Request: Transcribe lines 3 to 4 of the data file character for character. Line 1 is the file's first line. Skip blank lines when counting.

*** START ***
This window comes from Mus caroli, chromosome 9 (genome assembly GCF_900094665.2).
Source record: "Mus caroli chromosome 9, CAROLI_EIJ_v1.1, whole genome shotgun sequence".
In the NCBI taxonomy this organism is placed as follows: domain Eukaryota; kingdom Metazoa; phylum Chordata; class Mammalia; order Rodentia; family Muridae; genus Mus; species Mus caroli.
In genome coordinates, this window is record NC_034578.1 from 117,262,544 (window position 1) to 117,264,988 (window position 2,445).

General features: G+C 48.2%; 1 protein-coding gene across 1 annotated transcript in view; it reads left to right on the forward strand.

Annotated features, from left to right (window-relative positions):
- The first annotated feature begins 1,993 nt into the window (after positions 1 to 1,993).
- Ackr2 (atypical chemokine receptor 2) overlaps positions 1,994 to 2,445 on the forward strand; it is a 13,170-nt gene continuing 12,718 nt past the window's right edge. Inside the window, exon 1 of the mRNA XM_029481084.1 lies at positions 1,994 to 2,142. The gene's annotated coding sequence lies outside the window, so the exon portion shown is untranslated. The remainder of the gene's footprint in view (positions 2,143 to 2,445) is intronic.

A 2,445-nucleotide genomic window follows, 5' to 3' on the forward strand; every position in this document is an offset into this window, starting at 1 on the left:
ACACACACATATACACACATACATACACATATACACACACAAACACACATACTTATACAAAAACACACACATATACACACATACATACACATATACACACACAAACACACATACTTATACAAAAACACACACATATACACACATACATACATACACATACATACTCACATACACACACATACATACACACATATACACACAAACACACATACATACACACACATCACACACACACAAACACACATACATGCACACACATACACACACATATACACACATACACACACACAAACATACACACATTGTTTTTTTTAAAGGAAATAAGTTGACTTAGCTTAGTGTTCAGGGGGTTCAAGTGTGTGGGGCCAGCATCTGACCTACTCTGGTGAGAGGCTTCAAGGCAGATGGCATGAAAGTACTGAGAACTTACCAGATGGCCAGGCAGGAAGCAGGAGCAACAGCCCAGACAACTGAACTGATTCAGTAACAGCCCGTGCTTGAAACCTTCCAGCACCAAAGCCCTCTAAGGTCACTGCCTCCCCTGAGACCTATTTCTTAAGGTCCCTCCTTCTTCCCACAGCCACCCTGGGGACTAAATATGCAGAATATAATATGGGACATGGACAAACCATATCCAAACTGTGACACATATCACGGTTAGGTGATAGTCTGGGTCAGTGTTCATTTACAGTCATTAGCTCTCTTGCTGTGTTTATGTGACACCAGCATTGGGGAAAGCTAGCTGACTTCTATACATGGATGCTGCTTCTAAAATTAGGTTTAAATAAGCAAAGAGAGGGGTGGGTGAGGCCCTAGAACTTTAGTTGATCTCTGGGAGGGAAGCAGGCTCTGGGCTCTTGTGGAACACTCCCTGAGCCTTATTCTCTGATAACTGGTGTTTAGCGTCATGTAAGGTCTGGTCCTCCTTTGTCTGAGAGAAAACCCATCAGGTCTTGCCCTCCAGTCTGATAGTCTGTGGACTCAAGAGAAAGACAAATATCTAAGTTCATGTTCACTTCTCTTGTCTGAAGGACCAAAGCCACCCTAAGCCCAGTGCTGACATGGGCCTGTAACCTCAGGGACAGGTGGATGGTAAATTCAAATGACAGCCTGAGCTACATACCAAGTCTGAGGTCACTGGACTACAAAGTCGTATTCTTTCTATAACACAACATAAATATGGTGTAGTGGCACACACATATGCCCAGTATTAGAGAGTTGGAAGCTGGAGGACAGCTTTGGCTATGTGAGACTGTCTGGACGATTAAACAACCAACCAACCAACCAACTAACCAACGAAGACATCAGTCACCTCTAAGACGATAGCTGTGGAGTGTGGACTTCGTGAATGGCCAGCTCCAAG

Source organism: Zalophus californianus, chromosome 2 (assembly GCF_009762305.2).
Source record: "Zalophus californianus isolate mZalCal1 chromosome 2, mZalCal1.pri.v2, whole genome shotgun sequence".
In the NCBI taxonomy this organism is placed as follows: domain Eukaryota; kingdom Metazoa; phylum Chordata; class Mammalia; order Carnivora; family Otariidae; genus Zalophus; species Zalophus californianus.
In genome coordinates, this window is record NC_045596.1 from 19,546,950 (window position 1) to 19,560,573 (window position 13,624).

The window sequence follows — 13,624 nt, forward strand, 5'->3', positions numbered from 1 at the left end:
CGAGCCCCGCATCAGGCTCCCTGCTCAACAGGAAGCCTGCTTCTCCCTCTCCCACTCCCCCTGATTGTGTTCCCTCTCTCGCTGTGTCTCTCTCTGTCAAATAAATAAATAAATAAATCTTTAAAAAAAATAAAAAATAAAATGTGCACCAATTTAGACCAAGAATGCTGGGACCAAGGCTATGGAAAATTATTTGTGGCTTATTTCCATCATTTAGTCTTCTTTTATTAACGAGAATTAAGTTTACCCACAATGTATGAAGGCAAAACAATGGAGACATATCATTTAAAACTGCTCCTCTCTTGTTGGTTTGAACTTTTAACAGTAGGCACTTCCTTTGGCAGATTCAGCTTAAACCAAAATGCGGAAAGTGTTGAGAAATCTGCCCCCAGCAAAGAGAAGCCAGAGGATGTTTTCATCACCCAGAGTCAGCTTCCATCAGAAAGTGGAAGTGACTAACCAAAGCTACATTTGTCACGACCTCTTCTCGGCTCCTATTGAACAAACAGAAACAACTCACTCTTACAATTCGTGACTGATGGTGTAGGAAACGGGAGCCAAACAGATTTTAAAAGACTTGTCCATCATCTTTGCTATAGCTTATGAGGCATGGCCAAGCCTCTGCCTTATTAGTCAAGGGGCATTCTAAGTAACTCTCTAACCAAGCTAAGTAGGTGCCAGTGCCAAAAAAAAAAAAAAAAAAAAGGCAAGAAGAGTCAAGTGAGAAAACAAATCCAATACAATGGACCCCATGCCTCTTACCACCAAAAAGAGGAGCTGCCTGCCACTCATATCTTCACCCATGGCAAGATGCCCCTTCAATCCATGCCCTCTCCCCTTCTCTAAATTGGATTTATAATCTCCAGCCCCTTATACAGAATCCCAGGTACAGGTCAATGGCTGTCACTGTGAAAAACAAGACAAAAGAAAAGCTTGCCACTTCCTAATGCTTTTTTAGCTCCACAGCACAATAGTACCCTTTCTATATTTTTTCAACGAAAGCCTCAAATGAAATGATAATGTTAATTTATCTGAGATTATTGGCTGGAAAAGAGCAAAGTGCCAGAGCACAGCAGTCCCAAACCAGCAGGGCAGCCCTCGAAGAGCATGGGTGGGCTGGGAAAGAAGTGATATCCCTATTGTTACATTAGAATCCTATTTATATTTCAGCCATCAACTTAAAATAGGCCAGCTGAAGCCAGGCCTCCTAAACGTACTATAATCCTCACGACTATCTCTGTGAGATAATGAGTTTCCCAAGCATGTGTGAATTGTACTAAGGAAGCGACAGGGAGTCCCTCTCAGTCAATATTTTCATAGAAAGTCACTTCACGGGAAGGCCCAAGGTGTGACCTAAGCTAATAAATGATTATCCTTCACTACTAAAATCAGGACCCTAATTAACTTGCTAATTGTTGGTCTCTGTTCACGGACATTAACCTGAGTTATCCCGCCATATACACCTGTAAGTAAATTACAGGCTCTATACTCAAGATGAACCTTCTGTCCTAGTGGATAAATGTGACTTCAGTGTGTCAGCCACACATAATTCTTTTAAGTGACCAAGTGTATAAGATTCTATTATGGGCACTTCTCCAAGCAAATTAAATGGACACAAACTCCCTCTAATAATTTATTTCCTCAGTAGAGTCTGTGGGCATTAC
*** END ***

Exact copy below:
In the NCBI taxonomy this organism is placed as follows: domain Eukaryota; kingdom Metazoa; phylum Chordata; class Mammalia; order Rodentia; family Muridae; genus Mus; species Mus caroli.
In genome coordinates, this window is record NC_034578.1 from 117,262,544 (window position 1) to 117,264,988 (window position 2,445).